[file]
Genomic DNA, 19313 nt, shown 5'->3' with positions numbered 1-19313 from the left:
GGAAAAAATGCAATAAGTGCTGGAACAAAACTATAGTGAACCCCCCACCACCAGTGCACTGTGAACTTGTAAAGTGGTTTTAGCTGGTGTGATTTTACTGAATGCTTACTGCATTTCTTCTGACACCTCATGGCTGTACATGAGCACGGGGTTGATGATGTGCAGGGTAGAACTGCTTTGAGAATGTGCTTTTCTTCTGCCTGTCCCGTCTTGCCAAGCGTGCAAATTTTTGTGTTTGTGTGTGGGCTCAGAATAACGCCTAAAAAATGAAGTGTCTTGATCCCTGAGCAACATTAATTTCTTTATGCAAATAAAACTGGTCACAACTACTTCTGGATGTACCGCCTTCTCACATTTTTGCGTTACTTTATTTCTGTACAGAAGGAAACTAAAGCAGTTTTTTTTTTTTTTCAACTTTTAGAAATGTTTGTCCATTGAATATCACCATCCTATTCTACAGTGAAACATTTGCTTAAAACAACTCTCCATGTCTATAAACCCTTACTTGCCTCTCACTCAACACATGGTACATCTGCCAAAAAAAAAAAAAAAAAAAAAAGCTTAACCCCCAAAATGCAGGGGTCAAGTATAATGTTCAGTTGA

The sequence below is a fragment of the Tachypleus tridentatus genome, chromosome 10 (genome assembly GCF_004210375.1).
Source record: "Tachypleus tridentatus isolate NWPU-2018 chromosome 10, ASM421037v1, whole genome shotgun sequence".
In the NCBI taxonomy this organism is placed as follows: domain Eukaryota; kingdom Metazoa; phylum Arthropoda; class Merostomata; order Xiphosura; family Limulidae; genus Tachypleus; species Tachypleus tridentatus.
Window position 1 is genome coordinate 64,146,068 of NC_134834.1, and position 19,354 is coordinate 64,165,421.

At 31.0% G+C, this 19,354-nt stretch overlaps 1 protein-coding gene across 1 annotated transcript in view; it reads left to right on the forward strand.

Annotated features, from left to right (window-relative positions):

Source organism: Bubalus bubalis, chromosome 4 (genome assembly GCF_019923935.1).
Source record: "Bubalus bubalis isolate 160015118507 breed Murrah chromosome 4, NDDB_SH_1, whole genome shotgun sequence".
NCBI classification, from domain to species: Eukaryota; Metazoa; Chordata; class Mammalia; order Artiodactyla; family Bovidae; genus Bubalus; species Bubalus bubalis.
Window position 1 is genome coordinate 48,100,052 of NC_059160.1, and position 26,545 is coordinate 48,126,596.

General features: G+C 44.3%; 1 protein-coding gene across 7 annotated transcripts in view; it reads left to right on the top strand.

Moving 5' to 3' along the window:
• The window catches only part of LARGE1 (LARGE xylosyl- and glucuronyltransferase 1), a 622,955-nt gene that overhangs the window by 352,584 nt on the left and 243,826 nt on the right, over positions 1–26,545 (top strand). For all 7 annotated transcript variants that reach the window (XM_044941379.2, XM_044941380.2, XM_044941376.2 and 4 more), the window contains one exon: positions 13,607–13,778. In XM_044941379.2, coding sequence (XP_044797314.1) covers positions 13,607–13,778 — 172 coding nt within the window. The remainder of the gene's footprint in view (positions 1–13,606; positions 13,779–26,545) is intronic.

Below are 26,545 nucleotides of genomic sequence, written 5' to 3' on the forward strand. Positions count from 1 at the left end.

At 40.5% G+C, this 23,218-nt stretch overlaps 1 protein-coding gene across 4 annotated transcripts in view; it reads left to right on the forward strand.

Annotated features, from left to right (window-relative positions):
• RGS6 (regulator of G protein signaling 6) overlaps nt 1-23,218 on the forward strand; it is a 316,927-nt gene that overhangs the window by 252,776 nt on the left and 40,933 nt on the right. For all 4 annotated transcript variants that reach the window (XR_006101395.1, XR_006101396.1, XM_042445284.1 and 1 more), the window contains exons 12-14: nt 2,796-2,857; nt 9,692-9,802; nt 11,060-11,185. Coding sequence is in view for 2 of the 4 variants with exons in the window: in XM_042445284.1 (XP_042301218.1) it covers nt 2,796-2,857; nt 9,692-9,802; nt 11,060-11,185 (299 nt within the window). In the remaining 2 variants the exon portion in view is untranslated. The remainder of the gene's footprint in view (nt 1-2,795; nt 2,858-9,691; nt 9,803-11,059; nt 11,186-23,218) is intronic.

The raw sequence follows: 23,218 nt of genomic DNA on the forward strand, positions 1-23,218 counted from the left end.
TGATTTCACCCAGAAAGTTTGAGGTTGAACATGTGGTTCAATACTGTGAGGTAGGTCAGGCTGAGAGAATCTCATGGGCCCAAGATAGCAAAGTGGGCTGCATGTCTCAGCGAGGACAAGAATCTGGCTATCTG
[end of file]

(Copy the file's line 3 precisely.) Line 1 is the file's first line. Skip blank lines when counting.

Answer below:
The sequence below is a fragment of the Tachypleus tridentatus genome, chromosome 10 (genome assembly GCF_004210375.1).